Stephen King’s renowned novel and ensuing TV mini-series wrapped its fingers around an entire generation and now, with it’s recent big screen adaptation, another generation gets to experience that sheer terror and obsession.
The core of IT is the clown, Pennywise. Despite the monster’s incessant thirst for the blood of children, people seem to be obsessed with him. Or, ‘it’ rather. And while Stephen King is the king of horror, he is also a masterful writer. Pennywise was carefully crafted so that the audience couldn’t keep their eyes away. The clown is a monster, but we love him and here’s why.
IT is terrifying
While it may seem counter-intuitive at first, we’re attracted to Pennywise because he scares the hell out of us. Clowns scare so many people that the fear has an official title – Coulrophobia. In fact, more Americans are scared of clowns than they are of climate change. That should come as little shock to anyone, though. Of course, everyone is scared of clowns because, if they weren’t, IT would be a lot more comedy and a lot less horror. However, clowns specifically show a different kind of fear.
The reason clowns are so scary is because of their exaggerated features. Clowns resemble the features of humans, but sport them overzealously. Our brains recognize the features, but tip us off that something is wrong. Since the human brain is so sensitive to the way a face is supposed to look, clowns send off signals that tell your body that it may be in danger.
In other monster films, the audience can distinguish between what is human and what is not. Since clowns sit in that gray area, our brains have a hard time putting Pennywise in a spot. Add on top of that fantastic performances by Bill Skarsgard or Tim Curry (take your pick)…
In the context of a movie (or a book), this works in the favor of the audience. In other monster films, the audience can distinguish between what is human and what is not. Since clowns sit in that gray area, our brains have a hard time putting Pennywise in a spot. Add on top of that fantastic performances by Bill Skarsgard or Tim Curry (take your pick), and Pennywise hits a little too close to home. Not too close, though.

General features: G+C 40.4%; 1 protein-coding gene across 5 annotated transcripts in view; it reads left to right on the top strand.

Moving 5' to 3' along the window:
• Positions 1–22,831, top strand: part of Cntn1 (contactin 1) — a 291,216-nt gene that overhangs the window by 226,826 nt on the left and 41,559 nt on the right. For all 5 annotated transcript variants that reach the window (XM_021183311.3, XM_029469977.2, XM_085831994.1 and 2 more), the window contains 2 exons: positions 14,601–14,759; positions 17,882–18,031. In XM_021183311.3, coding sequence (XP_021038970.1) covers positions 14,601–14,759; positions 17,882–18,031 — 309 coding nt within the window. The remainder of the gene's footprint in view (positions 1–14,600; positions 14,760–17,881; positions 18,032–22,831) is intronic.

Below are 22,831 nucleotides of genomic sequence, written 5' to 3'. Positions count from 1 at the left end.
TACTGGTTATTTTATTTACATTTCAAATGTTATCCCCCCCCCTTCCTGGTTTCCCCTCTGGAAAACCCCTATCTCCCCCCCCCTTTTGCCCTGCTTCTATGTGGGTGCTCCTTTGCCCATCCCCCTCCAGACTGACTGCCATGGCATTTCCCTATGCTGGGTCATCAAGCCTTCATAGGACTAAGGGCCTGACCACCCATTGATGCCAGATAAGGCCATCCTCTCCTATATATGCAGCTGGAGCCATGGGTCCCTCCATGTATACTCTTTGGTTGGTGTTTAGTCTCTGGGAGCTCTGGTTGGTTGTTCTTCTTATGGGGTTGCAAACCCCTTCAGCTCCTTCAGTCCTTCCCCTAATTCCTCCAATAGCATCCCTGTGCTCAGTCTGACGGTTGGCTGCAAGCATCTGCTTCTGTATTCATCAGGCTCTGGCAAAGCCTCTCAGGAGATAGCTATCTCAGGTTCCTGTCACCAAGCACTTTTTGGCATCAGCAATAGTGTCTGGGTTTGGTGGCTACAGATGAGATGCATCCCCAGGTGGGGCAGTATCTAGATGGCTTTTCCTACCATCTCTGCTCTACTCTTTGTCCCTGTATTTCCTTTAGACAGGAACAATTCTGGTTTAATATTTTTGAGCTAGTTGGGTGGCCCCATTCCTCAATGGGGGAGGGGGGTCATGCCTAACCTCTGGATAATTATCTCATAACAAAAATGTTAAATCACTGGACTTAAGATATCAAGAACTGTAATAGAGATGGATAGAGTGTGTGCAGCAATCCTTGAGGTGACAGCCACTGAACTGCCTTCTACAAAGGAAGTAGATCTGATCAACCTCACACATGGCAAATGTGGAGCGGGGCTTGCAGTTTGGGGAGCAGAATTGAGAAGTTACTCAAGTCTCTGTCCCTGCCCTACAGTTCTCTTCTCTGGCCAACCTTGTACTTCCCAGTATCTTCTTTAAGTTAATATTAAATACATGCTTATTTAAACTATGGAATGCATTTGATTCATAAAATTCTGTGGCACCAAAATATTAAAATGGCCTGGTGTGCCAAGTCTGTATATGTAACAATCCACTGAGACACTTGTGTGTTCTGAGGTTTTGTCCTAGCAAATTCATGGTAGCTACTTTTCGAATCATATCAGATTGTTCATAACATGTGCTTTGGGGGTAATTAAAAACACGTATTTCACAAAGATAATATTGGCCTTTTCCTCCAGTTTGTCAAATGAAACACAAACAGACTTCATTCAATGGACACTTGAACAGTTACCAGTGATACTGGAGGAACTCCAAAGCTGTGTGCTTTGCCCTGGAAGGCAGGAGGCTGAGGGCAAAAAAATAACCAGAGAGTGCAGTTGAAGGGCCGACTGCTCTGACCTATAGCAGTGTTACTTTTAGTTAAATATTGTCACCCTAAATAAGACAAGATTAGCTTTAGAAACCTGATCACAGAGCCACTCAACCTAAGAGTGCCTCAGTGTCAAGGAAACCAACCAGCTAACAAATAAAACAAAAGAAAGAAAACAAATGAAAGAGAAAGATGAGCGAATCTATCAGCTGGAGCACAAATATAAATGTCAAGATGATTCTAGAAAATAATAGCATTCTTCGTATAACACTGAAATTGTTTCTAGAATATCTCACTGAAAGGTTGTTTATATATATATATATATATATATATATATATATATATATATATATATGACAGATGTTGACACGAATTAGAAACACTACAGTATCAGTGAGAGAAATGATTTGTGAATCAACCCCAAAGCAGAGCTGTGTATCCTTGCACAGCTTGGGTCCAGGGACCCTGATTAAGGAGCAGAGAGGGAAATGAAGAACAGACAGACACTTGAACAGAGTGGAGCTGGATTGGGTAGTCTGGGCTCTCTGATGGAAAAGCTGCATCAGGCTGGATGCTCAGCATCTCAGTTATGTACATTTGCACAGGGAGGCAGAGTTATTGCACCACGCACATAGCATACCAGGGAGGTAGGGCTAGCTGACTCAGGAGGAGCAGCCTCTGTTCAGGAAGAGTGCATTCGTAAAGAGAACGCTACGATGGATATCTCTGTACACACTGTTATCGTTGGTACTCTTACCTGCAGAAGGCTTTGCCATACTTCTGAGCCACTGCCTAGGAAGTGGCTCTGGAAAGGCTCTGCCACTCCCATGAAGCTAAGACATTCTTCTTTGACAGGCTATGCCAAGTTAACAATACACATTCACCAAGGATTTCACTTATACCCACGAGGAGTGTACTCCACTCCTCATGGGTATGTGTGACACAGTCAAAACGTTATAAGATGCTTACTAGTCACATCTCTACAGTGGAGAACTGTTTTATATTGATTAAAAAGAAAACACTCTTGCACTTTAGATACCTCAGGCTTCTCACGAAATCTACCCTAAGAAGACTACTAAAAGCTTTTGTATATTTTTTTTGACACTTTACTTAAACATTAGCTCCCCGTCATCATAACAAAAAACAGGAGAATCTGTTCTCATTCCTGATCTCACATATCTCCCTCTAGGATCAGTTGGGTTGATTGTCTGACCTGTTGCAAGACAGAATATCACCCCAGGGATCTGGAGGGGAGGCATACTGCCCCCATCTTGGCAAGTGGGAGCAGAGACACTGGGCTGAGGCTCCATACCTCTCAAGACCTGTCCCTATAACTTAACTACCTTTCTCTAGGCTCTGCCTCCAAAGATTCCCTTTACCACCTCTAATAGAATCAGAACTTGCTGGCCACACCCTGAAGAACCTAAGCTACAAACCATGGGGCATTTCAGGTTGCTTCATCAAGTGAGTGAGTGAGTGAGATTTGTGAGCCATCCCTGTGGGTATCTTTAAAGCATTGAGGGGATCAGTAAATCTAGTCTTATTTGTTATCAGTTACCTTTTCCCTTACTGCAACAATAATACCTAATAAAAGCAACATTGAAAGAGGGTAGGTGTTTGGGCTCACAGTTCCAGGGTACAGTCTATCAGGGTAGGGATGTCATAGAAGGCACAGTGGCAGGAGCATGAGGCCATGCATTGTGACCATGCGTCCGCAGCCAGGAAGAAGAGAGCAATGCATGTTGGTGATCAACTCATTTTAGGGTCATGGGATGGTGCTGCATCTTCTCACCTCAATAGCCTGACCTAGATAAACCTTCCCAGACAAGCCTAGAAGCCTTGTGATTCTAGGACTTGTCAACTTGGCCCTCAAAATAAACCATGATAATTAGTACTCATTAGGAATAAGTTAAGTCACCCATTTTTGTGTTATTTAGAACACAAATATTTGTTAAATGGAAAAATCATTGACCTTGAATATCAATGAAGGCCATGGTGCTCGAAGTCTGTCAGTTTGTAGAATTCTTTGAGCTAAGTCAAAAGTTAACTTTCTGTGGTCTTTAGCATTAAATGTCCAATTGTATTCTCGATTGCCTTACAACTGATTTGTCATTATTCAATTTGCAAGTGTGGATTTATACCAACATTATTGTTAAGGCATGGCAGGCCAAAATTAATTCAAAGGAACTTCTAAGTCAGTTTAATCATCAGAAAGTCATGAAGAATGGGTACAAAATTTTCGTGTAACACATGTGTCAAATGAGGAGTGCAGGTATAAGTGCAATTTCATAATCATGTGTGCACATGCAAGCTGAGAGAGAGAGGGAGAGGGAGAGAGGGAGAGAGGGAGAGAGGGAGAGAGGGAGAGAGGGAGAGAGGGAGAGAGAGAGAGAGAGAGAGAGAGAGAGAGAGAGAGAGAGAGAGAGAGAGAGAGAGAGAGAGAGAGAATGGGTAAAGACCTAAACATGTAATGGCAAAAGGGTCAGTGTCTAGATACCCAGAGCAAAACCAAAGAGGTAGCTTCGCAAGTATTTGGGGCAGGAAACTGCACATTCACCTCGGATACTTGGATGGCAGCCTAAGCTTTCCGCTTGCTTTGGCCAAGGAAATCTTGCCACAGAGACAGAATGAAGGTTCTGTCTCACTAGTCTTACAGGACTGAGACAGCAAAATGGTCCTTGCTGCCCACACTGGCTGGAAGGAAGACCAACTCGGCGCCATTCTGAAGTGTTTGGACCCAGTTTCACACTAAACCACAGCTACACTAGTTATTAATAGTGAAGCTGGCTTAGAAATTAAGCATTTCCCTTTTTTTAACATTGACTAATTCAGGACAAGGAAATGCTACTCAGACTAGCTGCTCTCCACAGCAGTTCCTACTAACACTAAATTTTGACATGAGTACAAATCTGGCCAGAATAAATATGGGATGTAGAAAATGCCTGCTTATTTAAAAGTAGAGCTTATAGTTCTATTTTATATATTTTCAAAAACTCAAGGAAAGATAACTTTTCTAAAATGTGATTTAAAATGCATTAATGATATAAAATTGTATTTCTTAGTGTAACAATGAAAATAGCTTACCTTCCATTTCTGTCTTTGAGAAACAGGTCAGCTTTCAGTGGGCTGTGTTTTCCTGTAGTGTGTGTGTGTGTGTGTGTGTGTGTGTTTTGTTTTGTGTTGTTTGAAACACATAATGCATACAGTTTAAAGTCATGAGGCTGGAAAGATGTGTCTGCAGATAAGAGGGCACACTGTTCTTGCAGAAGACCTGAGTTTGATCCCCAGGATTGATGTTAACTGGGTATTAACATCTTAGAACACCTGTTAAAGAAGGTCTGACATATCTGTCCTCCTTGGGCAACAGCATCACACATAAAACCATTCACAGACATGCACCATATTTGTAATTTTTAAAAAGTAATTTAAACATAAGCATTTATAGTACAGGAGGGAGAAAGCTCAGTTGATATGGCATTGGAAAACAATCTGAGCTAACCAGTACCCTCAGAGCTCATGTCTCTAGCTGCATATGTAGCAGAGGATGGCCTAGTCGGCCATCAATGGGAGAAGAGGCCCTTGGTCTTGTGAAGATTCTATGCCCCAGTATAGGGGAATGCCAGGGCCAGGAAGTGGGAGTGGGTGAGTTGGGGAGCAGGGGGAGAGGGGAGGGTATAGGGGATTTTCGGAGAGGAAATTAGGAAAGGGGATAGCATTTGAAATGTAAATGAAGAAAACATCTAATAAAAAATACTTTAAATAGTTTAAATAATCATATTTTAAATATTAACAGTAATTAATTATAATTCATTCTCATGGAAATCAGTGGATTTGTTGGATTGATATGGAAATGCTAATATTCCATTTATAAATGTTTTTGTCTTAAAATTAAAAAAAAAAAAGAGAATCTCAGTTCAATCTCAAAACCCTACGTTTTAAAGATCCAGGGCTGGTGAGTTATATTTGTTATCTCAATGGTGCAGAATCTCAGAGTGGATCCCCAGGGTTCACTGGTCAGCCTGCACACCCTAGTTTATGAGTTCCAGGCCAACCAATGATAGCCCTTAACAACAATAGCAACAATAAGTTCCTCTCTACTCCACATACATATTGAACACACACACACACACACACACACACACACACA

Since Pennywise meddles in the gray area of our facial recognition, it gives us a rush unmatched by other horror films. Real people committing murder may be a little too disturbing, and monsters terrorizing a city may be too far fetched. A clown, however, sits in between, enough to scare you, but not so much that you get sick to your stomach. It’s like a roller coaster. Most lucrative theme parks have rides designed to push you towards the idea of death without actually taking you there. Of course, the rush works, but there is no logical basis it. If any injury were to occur, it result in hundreds of thousands, if not millions, in damages, so it’s safe to assume that the theme park has taken the necessary precautions. The same is true with Pennywise. He gives us a rush because he doesn’t look quite human, but the fact that he’s close enough allows to us be attracted to him.
Pennywise explains the theme of the Story
King knew this, and thought clowns were both the most terrifying, and the most appropriate for the story. Clowns showed the gap between children and adults, and thus drove the theme of the story further. The evil monster was not just there to scare us.
IT is about much more than just a scary clown and a group of courageous kids. The book (and the movie) really talks about the relationships between children and adults and, consequently, the transition from childhood into adulthood.
The disparity between children and adults is a theme explored throughout the whole story. Eddie’s overprotective mother, Bev’s abusive father, and Henry’s reign of terror of the losers club are all examples. The biggest example of them all is Pennywise himself, though.
The majority of children don’t like clowns. Despite that, parents think their children love them. King knew this, and thought clowns were both the most terrifying, and the most appropriate for the story. Clowns showed the gap between children and adults, and thus drove the theme of the story further. The evil monster was not just there to scare us. Yes, Pennywise is terrifying, but Pennywise as a character has a purpose. Since Pennywise is not without basis, we are attracted to him instead of repulsed. He has a deeper purpose in the story, and while he’s scary, we can relate with the purpose he serves.
If you haven’t seen IT, you owe it to yourself to go out and do so. The movie is wonderful on multiple levels, with plenty of scares, but a lot more heart. Yes, Pennywise is scary as hell, but the clown itself serves a purpose for the story and taps directly into our shared emotions and inner children, all while being an absolute spectacle to behold. And because of that, we love him.
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